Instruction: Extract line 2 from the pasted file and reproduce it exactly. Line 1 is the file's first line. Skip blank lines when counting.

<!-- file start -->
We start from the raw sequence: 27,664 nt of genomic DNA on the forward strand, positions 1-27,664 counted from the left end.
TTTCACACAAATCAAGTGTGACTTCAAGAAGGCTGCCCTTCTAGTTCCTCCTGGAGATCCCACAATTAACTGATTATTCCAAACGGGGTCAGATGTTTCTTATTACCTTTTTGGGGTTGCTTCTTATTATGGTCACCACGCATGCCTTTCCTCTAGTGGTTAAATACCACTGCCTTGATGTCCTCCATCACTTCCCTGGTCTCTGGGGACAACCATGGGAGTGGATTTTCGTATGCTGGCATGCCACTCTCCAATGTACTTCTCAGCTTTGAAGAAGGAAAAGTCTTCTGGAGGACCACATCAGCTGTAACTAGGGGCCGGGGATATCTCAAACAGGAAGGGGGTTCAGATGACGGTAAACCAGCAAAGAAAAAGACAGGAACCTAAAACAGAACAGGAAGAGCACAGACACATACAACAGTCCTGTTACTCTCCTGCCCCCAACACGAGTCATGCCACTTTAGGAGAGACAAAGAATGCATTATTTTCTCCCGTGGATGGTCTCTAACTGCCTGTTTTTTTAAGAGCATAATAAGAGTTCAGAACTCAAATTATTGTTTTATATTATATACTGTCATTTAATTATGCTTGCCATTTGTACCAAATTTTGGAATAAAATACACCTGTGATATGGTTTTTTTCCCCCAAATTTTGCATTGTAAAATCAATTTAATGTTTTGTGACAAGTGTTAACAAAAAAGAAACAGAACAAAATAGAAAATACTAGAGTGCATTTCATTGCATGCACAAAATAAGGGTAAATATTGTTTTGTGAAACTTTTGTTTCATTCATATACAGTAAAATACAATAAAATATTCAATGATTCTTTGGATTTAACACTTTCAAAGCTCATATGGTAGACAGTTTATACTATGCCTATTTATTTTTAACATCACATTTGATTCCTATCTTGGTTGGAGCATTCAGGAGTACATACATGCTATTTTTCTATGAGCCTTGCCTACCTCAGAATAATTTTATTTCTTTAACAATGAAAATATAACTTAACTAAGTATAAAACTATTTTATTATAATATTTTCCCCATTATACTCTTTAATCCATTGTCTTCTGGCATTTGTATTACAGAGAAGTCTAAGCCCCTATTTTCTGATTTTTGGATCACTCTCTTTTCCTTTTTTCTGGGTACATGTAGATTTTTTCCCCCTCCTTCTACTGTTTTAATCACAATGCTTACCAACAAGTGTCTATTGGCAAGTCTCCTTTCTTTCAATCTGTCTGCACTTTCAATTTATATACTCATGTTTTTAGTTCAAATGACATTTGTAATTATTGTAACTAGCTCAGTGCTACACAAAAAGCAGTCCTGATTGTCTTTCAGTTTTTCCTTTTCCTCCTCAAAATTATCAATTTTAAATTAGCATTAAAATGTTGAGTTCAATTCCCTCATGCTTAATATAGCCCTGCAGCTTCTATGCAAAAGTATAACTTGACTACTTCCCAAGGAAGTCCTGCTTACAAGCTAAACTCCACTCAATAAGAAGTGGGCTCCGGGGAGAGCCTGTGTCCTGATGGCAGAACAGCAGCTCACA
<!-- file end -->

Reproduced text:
TTTCACACAAATCAAGTGTGACTTCAAGAAGGCTGCCCTTCTAGTTCCTCCTGGAGATCCCACAATTAACTGATTATTCCAAACGGGGTCAGATGTTTCTTATTACCTTTTTGGGGTTGCTTCTTATTATGGTCACCACGCATGCCTTTCCTCTAGTGGTTAAATACCACTGCCTTGATGTCCTCCATCACTTCCCTGGTCTCTGGGGACAACCATGGGAGTGGATTTTCGTATGCTGGCATGCCACTCTCCAATGTACTTCTCAGCTTTGAAGAAGGAAAAGTCTTCTGGAGGACCACATCAGCTGTAACTAGGGGCCGGGGATATCTCAAACAGGAAGGGGGTTCAGATGACGGTAAACCAGCAAAGAAAAAGACAGGAACCTAAAACAGAACAGGAAGAGCACAGACACATACAACAGTCCTGTTACTCTCCTGCCCCCAACACGAGTCATGCCACTTTAGGAGAGACAAAGAATGCATTATTTTCTCCCGTGGATGGTCTCTAACTGCCTGTTTTTTTAAGAGCATAATAAGAGTTCAGAACTCAAATTATTGTTTTATATTATATACTGTCATTTAATTATGCTTGCCATTTGTACCAAATTTTGGAATAAAATACACCTGTGATATGGTTTTTTTCCCCCAAATTTTGCATTGTAAAATCAATTTAATGTTTTGTGACAAGTGTTAACAAAAAAGAAACAGAACAAAATAGAAAATACTAGAGTGCATTTCATTGCATGCACAAAATAAGGGTAAATATTGTTTTGTGAAACTTTTGTTTCATTCATATACAGTAAAATACAATAAAATATTCAATGATTCTTTGGATTTAACACTTTCAAAGCTCATATGGTAGACAGTTTATACTATGCCTATTTATTTTTAACATCACATTTGATTCCTATCTTGGTTGGAGCATTCAGGAGTACATACATGCTATTTTTCTATGAGCCTTGCCTACCTCAGAATAATTTTATTTCTTTAACAATGAAAATATAACTTAACTAAGTATAAAACTATTTTATTATAATATTTTCCCCATTATACTCTTTAATCCATTGTCTTCTGGCATTTGTATTACAGAGAAGTCTAAGCCCCTATTTTCTGATTTTTGGATCACTCTCTTTTCCTTTTTTCTGGGTACATGTAGATTTTTTCCCCCTCCTTCTACTGTTTTAATCACAATGCTTACCAACAAGTGTCTATTGGCAAGTCTCCTTTCTTTCAATCTGTCTGCACTTTCAATTTATATACTCATGTTTTTAGTTCAAATGACATTTGTAATTATTGTAACTAGCTCAGTGCTACACAAAAAGCAGTCCTGATTGTCTTTCAGTTTTTCCTTTTCCTCCTCAAAATTATCAATTTTAAATTAGCATTAAAATGTTGAGTTCAATTCCCTCATGCTTAATATAGCCCTGCAGCTTCTATGCAAAAGTATAACTTGACTACTTCCCAAGGAAGTCCTGCTTACAAGCTAAACTCCACTCAATAAGAAGTGGGCTCCGGGGAGAGCCTGTGTCCTGATGGCAGAACAGCAGCTCACA